The layer growth is measure-aware. After fitting one layer, we need to compute the evaluation measure. When the measure is not getting better in recent three layers (line 11), MLDF is forced to stop growing. At the same time, the layer index of best performance in training dataset should be recorded, which is useful in prediction. According to Occam’s razor rule, we prefer a simpler model when the performance is similar. While there is no clear improvement in performance, the final model set should be kept, and layers after will be dropped.
Different measures represent different user demands. We can set as the required measure according to different situations. Therefore, we can obtain the corresponding model for the specified measure. On one hand, the model complexity can be controlled by . On the other hand, compared to other methods, like PCT, that cannot explicitly take the performance measure into consideration in the training process, MLDF is more flexible and has the ability to get better performance.
In this section, we conduct experiments with MLDF on different multi-label classification benchmark datasets. Our goal is to validate MLDF can achieve the best performance on different measures and the two measure-aware mechanisms are necessray. Moreover, we show the advantages of MLDF through more detailed experiments from various aspects.
4.1 Dataset and configuration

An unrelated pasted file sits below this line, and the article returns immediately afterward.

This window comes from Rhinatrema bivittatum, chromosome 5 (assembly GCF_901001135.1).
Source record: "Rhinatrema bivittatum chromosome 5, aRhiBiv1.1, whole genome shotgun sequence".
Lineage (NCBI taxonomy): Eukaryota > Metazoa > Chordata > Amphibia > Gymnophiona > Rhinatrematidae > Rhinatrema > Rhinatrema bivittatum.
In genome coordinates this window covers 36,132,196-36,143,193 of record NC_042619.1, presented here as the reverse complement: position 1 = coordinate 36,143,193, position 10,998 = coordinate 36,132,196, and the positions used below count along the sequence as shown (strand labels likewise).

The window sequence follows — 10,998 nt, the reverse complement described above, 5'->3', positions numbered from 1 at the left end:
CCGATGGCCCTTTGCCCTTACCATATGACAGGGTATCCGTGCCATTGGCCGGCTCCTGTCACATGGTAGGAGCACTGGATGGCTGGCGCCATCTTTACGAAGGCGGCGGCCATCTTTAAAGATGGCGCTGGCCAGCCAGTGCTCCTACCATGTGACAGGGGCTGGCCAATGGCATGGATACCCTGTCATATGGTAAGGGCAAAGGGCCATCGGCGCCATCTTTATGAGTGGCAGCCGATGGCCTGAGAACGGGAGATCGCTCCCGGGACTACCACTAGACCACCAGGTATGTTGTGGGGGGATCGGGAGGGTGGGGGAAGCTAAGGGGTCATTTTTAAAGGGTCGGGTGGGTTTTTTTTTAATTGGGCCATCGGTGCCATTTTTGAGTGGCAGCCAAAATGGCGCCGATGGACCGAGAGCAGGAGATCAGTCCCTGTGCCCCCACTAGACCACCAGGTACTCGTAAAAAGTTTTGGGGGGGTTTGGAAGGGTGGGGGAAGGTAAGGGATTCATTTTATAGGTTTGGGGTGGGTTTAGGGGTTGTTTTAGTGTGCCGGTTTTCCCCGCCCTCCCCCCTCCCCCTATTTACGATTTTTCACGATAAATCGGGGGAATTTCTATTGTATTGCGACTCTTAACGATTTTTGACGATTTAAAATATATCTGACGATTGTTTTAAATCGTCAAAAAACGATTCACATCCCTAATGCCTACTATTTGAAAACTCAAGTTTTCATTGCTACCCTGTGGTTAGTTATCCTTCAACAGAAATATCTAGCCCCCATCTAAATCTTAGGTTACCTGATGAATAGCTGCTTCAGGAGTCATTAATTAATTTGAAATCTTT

We choose 9 multi-label classification benchmark datasets from different application domains and with different scales. Table 3 presents the basic statistics of these datasets. All datasets are from a repository of multi-label datasets111http://mulan.sourceforge.net/datasets-mlc.html. The datasets vary in size: from 502 up to 43970 examples, from 68 up to 5000 features, and from 5 up to 201 labels. They are roughly organized in ascending order of the number of examples , with eight of them being regular-scale, i.e., and eight of them being large-scale, i.e., . For all experiments conducted below, 50% examples are randomly sampled without replacement to form the training set, and the rest 50% examples are used to create the test set.
Six evaluation measures, widely used in multi-label learning [Wu and Zhou, 2017], are employed in this paper: hamming loss, one-error, coverage, ranking loss, average precision, and macro-AUC. Note that the coverage is normalized by the number of labels and thus all the evaluation measures all vary between [0,1].